Bratislava, November 26 (TASR) – The Opposition, namely OLaNO, Freedom and Solidarity (SaS) and the extra-parliamentary Christian Democrats (KDH), condemned the night shift that Prime Minister Robert Fico (Smer-SD) did as a gesture of solidarity at the Lozorno Automobile Industrial Park on Saturday night, calling it cheap theatre, a farce and an effort to slow down the fall in support for Smer-SD.
According to OLaNO head Igor Matovic, Slovakia experienced unprecedented theatre over the previous night on the part of the prime minister, who has been the most powerful man in the country for ten years, but until now he hasn’t once thought of higher bonuses for night, weekend and holiday work. Moreover, his governing Smer-SD party didn’t support an OLaNO-sponsored proposal to increase the bonuses some six months ago, stated Matovic.
SaS leader Richard Sulik views the prime minister’s night shift as a farce and called on Fico to stay at the factory longer than one night. “He should stay in that factory and work manually, because when he works by his own head, he only causes problems and economic damage to the country,” the party’s spokesperson Katarina Svrcekova quoted Sulik as saying.
The SaS head went on to say that going to a factory for one night is a thrilling experience rather than a serious job. “After a few years, he wouldn’t be leaving (the plant) with such a smile in the morning … The prime minister’s job is to manage the country well so that employees and employers live better, and not to participate in low comedy,” he said.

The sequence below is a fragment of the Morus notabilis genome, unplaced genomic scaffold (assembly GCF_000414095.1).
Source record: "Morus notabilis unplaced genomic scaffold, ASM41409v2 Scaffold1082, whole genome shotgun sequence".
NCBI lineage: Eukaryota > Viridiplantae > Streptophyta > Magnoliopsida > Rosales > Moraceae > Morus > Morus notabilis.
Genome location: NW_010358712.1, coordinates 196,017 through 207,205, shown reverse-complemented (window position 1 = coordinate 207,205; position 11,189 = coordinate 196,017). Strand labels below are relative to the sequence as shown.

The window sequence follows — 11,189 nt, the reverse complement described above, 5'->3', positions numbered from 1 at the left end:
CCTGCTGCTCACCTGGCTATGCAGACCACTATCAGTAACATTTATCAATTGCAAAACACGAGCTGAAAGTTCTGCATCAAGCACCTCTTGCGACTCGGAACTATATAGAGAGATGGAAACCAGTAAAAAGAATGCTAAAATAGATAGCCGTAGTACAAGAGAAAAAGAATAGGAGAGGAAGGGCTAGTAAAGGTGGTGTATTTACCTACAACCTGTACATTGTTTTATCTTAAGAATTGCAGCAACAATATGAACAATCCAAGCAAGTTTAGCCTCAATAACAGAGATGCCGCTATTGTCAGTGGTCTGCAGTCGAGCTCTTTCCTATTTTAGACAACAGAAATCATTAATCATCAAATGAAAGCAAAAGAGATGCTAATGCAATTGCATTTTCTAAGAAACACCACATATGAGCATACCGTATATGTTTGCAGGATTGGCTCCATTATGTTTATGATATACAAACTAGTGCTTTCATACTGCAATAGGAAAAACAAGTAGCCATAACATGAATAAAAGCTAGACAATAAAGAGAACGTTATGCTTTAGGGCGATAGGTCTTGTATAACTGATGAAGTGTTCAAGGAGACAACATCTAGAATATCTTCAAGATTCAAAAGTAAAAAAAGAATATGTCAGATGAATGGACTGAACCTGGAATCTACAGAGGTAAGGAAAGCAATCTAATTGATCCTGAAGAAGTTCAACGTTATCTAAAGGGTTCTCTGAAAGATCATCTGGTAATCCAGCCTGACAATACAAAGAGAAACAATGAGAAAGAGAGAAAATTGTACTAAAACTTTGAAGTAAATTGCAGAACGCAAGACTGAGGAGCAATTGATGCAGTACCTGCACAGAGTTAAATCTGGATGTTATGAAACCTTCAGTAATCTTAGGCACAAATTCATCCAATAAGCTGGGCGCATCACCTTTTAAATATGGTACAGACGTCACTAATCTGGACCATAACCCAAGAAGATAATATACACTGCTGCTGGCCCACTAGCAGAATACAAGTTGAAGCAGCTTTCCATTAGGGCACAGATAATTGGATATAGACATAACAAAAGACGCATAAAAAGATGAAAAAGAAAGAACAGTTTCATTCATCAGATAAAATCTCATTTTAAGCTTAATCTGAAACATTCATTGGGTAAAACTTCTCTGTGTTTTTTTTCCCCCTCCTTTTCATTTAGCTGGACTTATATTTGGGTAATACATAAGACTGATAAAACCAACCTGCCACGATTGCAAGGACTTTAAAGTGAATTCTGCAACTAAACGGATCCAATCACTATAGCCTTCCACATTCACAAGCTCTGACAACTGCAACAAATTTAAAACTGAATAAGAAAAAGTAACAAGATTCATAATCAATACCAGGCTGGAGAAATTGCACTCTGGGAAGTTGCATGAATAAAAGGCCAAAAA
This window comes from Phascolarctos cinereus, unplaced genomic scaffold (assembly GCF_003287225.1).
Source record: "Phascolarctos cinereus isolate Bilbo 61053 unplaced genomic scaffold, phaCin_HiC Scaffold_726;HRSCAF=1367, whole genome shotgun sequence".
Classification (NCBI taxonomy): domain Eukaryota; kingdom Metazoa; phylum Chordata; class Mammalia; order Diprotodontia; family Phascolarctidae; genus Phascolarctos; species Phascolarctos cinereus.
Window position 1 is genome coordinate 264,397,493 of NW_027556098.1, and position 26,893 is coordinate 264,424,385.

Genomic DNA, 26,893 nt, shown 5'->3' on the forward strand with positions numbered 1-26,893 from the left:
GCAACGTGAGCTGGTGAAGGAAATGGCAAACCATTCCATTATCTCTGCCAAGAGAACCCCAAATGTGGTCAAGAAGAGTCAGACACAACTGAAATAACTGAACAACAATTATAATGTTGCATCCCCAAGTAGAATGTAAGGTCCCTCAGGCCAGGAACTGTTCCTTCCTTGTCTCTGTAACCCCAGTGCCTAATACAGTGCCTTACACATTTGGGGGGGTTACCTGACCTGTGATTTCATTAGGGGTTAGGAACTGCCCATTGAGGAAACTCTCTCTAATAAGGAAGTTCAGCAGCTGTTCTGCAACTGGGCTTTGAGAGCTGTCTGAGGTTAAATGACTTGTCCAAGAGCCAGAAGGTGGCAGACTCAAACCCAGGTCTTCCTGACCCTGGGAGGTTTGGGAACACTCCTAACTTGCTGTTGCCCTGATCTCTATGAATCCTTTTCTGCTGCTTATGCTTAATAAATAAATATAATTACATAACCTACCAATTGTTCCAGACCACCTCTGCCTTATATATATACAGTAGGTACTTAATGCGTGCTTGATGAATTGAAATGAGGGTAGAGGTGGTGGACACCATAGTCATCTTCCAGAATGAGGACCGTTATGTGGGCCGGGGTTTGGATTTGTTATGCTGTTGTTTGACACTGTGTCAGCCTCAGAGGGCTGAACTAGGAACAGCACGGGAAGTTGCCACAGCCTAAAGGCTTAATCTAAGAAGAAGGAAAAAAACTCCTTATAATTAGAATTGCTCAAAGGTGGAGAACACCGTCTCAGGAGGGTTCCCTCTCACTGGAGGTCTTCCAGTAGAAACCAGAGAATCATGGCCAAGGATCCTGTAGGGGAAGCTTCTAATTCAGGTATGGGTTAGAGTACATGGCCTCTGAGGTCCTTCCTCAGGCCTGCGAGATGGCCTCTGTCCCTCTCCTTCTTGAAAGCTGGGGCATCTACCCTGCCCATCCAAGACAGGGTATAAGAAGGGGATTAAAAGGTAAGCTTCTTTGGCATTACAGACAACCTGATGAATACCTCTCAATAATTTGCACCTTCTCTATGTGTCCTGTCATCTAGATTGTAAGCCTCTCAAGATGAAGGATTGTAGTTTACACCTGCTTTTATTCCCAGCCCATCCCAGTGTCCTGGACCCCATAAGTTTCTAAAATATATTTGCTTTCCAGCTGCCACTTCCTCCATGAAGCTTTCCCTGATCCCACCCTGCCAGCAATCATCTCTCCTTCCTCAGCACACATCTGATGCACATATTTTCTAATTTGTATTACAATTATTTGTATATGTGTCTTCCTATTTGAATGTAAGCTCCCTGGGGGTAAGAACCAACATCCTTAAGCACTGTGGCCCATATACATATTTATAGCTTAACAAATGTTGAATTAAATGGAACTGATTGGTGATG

According to KDH chairman Alojz Hlina, Fico is aware that the fall of his support is irreversible, and therefore he is trying to slow down this process at least. “[He’s doing it] through actions that the Opposition performs all the time and of which he has been permanently making fun,” said Hlina, who took part in a harvest this past summer. “We’re glad that we inspire,” he added, wondering what else the premier is capable of doing in order to stop the fall of his support.
Fico on Saturday as part of his night shift welded special components for car doors at a company called IAC Group Slovakia between 10 p.m.-6 a.m. (Saturday-Sunday). He did the eight-hour night shift as a gesture of solidarity with employees who work during the night, weekends and holidays.
Higher bonuses for night, weekend and holiday work form a part of the measures introduced by the coalition in the so-called social package.